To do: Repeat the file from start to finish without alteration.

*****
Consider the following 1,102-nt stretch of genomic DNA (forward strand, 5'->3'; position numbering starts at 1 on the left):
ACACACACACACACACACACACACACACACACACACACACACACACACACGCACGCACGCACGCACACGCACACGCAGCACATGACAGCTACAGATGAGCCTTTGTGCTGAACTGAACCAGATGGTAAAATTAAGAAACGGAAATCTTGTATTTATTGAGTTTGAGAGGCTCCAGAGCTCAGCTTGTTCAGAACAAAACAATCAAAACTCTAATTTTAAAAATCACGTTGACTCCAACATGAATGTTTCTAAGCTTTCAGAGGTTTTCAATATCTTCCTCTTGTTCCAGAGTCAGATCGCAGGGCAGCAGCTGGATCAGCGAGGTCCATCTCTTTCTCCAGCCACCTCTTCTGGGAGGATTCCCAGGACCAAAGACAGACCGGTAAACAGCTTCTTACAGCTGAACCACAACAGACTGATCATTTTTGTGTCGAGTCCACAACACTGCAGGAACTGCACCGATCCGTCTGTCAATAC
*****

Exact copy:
Consider the following 1,102-nt stretch of genomic DNA (forward strand, 5'->3'; position numbering starts at 1 on the left):
ACACACACACACACACACACACACACACACACACACACACACACACACACGCACGCACGCACGCACACGCACACGCAGCACATGACAGCTACAGATGAGCCTTTGTGCTGAACTGAACCAGATGGTAAAATTAAGAAACGGAAATCTTGTATTTATTGAGTTTGAGAGGCTCCAGAGCTCAGCTTGTTCAGAACAAAACAATCAAAACTCTAATTTTAAAAATCACGTTGACTCCAACATGAATGTTTCTAAGCTTTCAGAGGTTTTCAATATCTTCCTCTTGTTCCAGAGTCAGATCGCAGGGCAGCAGCTGGATCAGCGAGGTCCATCTCTTTCTCCAGCCACCTCTTCTGGGAGGATTCCCAGGACCAAAGACAGACCGGTAAACAGCTTCTTACAGCTGAACCACAACAGACTGATCATTTTTGTGTCGAGTCCACAACACTGCAGGAACTGCACCGATCCGTCTGTCAATAC